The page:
Longevity is difficult to predict in today's NFL.  With the average career lasting only about 3 seasons and free agency constantly shaking things up, it can be quite challenging.

Generally, quarterbacks are an easy choice.  Most teams in the NFL have a quarterback who is either in the developmental process, is an established veteran, or is otherwise under (a manageable) contract for the foreseeable future.

I got my Hasselbeck jersey in his second year as a starter.  I got my Russell Wilson jersey after his 3rd preseason game.  In both instances, I felt comfortable that the team was sold on the player being 'the guy' for a while. Fortunately, I was correct in both instances.

Conversely, don't buy a jersey of an aging veteran free agent that was brought in to 'win now'.  At every Seahawks game, you'll find a few suckers with a Jerry Rice or Percy Harvin jersey.  While it was exciting having those players at the time-- everyone knew there was a good chance they wouldn't last long.  

2.) Position Matters

Career averages can be drastically different from position to position. Couple that with the fact that team/player loyalty is at an all-time low, you'll find that there are a lot of variables at play. For example, Tom Brady just celebrated his 40th birthday and has has eluded in the past that his plans are to play well into his 40s. Meanwhile, he's probably had 20 different running backs start in his backfield.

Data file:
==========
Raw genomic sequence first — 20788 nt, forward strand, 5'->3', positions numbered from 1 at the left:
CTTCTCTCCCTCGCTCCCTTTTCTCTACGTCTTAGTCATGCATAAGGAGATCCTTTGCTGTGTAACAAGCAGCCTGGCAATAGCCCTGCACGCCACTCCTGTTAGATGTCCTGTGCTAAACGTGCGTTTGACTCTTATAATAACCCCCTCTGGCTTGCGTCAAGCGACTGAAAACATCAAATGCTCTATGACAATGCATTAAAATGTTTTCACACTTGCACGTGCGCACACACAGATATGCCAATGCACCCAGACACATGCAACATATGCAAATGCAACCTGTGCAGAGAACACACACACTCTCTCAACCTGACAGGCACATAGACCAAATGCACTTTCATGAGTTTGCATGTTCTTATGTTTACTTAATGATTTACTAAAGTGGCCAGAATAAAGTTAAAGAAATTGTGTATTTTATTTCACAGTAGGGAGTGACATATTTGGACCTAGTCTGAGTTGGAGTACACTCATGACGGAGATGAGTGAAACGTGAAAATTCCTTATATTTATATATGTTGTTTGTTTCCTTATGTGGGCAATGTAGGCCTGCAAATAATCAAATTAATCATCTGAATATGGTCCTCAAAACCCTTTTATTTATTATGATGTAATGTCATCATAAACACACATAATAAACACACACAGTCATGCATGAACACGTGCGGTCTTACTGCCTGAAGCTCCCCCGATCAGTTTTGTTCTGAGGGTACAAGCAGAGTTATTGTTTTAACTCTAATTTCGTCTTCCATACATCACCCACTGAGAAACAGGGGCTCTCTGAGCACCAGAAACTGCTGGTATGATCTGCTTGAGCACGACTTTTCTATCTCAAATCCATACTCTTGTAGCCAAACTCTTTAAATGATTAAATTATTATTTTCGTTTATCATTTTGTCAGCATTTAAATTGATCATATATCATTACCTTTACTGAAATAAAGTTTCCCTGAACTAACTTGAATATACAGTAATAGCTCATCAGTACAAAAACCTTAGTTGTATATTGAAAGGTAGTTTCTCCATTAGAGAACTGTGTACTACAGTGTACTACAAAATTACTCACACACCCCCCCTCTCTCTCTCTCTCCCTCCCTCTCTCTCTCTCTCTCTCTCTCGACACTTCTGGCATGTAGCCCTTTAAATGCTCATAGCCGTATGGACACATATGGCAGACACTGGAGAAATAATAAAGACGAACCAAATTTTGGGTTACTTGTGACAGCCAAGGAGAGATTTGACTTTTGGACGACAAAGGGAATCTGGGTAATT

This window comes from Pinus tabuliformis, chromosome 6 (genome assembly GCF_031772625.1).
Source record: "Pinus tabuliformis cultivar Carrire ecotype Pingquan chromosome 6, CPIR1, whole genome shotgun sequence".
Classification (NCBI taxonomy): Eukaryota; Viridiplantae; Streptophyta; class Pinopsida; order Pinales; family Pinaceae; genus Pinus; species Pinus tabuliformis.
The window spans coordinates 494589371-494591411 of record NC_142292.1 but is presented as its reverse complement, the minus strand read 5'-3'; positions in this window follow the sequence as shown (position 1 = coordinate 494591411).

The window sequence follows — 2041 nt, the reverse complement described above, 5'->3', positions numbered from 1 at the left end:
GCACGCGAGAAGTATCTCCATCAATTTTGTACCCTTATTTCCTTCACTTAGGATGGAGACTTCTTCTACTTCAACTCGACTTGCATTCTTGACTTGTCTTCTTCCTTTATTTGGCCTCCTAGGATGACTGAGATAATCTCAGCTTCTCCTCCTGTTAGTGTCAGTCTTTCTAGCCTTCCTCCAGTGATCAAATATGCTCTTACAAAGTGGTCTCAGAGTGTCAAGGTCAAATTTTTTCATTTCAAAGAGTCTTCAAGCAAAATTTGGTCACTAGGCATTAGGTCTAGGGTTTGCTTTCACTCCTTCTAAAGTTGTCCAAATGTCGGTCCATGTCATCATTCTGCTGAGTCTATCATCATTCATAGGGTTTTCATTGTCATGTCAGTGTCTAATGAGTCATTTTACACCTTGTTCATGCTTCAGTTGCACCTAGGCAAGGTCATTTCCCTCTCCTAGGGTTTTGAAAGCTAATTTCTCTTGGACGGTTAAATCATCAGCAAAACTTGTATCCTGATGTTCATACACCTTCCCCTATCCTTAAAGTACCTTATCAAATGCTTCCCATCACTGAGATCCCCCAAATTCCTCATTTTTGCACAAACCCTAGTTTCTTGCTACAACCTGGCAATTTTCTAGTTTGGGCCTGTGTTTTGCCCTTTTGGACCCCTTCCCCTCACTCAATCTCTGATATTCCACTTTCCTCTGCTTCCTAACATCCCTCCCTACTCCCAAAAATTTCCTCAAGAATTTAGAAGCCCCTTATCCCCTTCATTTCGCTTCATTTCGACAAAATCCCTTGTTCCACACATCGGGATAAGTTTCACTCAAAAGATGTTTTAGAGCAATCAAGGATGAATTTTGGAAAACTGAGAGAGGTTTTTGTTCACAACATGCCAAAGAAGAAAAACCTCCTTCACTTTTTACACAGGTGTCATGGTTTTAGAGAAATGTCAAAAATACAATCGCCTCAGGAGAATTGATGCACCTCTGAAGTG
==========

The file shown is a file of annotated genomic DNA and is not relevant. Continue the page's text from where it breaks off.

The average career for a Running Back is roughly 2.5 seasons. Wideouts and Cornerbacks are closer to 3 seasons, but not by much.  So, outside of Kickers and Punters, Quarterbacks are typically the safest bet.

3.) Rookies are a slippery slope!

One way a rookie jersey is a safe bet is because they're immediately signed to an average contract of about 4 years, so it buys you some time.  NFL contracts aren't guaranteed, but organizations are typically more patient with rookies.  

Still, you should proceed with caution before buying your rookie jersey.  It's always a gamble seeing if these young men can mentally and physically pick up the game at its highest level.  Many 12s excitedly purchased Aaron Curry's jersey when the Seahawks selected him with the 4th overall pick in 2009.  I can't say as I blame them.  Top five picks are among the safest bets among rookies.  Still, Curry quickly flamed out and fans were forced to get replacements or suffer the embarrassment of wearing the jersey of a major bust.

4.) You can always play it safe

Look, jerseys are a luxury-- being a die-hard fan doesn't require a uniform.  If you want to play it safe, that's totally understandable.  Seahawks fans have a privilege that other teams do not.  We have our own jersey.

In tribute to their fans, the Seahawks organization retired the number 12 in 1984.  The gesture was to show that the fans impact was as important as the other 11 men on the field, so no one will ever wear that number for this team again.  That means it can never go out of style.

Additionally, the Seahawks now have 4 players in the Hall of Fame which you can wear as a throwback.  Plus, it's always cool to see someone with a less memorable throwback like Joe Nash, Eugene Robinson or Dave Kreig.

Then again, if all you can get your mitts on is a Darrell Jackson jersey you scored at a thrift shop or a Shaun Alexander jersey you picked up at a garage sale-- that's cool, too.  Your fandom shouldn't be measured by how much you've spent on merchandise. Just root for your team, win or lose.